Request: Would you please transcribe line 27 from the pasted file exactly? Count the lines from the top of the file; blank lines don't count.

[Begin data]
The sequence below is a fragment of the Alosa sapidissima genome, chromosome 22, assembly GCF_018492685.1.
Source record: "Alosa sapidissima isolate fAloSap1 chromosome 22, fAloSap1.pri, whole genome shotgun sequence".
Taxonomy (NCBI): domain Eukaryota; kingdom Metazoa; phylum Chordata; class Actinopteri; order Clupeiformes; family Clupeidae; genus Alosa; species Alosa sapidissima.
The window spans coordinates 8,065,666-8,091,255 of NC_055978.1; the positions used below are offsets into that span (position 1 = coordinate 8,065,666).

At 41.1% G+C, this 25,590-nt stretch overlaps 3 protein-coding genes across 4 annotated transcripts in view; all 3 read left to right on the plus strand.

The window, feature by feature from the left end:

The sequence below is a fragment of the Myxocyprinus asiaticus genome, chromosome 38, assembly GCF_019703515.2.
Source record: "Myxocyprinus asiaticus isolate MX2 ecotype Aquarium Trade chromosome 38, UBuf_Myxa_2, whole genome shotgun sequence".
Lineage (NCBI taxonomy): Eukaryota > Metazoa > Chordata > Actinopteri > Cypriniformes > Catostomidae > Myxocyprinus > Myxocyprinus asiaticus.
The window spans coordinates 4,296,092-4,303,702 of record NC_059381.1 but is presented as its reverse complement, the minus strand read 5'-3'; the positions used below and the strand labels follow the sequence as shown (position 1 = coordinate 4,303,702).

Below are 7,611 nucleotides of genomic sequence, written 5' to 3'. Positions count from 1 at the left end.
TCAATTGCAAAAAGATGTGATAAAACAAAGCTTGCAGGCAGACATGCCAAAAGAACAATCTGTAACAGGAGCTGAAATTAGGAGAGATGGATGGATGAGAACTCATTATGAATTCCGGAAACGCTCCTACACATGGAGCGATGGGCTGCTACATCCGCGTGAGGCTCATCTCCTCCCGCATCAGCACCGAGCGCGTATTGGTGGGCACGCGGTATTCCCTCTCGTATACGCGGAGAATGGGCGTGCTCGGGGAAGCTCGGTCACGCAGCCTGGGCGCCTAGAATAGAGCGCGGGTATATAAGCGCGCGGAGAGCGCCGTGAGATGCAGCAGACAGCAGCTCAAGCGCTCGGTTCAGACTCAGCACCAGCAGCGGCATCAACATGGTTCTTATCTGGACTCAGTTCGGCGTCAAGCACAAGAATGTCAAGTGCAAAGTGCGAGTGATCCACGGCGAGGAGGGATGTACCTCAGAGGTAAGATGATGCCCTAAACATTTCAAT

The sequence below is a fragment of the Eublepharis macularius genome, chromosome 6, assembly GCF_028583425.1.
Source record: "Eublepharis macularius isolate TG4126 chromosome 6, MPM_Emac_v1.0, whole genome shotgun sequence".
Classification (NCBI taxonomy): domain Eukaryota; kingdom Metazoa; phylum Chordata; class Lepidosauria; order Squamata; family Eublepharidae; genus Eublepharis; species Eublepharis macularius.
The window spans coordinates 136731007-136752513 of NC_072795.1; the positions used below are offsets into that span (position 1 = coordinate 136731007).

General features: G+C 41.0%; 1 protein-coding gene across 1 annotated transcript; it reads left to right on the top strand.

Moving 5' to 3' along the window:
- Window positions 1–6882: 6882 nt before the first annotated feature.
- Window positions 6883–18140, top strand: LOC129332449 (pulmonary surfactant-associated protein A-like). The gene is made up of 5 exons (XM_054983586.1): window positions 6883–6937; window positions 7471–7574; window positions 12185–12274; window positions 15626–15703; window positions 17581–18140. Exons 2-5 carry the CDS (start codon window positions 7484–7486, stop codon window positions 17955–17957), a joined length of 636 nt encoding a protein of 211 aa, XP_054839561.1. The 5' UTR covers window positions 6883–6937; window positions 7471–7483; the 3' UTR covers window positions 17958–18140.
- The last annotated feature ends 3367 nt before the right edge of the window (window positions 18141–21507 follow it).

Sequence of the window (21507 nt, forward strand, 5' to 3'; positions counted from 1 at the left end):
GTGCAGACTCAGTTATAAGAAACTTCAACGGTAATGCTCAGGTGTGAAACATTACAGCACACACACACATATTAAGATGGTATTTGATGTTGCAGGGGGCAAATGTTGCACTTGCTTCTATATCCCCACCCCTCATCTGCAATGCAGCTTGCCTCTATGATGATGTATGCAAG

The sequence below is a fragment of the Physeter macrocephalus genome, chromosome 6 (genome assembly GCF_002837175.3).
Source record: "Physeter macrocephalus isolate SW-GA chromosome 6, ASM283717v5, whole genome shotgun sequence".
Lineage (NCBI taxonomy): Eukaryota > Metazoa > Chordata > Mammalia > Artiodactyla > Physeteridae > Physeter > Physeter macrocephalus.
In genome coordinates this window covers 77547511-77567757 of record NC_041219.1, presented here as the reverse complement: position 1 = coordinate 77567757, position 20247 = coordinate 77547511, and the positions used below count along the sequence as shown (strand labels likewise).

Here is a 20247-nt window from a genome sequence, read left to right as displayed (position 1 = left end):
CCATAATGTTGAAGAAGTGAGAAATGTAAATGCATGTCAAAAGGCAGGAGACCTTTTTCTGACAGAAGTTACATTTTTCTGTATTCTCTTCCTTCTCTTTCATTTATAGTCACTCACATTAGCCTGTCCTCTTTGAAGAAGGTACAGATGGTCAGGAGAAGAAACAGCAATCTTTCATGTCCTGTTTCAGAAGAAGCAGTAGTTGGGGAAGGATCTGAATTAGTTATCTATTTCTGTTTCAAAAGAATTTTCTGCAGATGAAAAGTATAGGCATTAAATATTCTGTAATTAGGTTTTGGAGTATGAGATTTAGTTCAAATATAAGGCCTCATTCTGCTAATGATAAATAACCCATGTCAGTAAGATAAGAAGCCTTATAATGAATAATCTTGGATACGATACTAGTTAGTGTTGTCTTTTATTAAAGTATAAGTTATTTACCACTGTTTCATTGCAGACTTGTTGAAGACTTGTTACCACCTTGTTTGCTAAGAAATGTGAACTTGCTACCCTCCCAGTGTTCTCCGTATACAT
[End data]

In genome coordinates this window covers 77547511-77567757 of record NC_041219.1, presented here as the reverse complement: position 1 = coordinate 77567757, position 20247 = coordinate 77547511, and the positions used below count along the sequence as shown (strand labels likewise).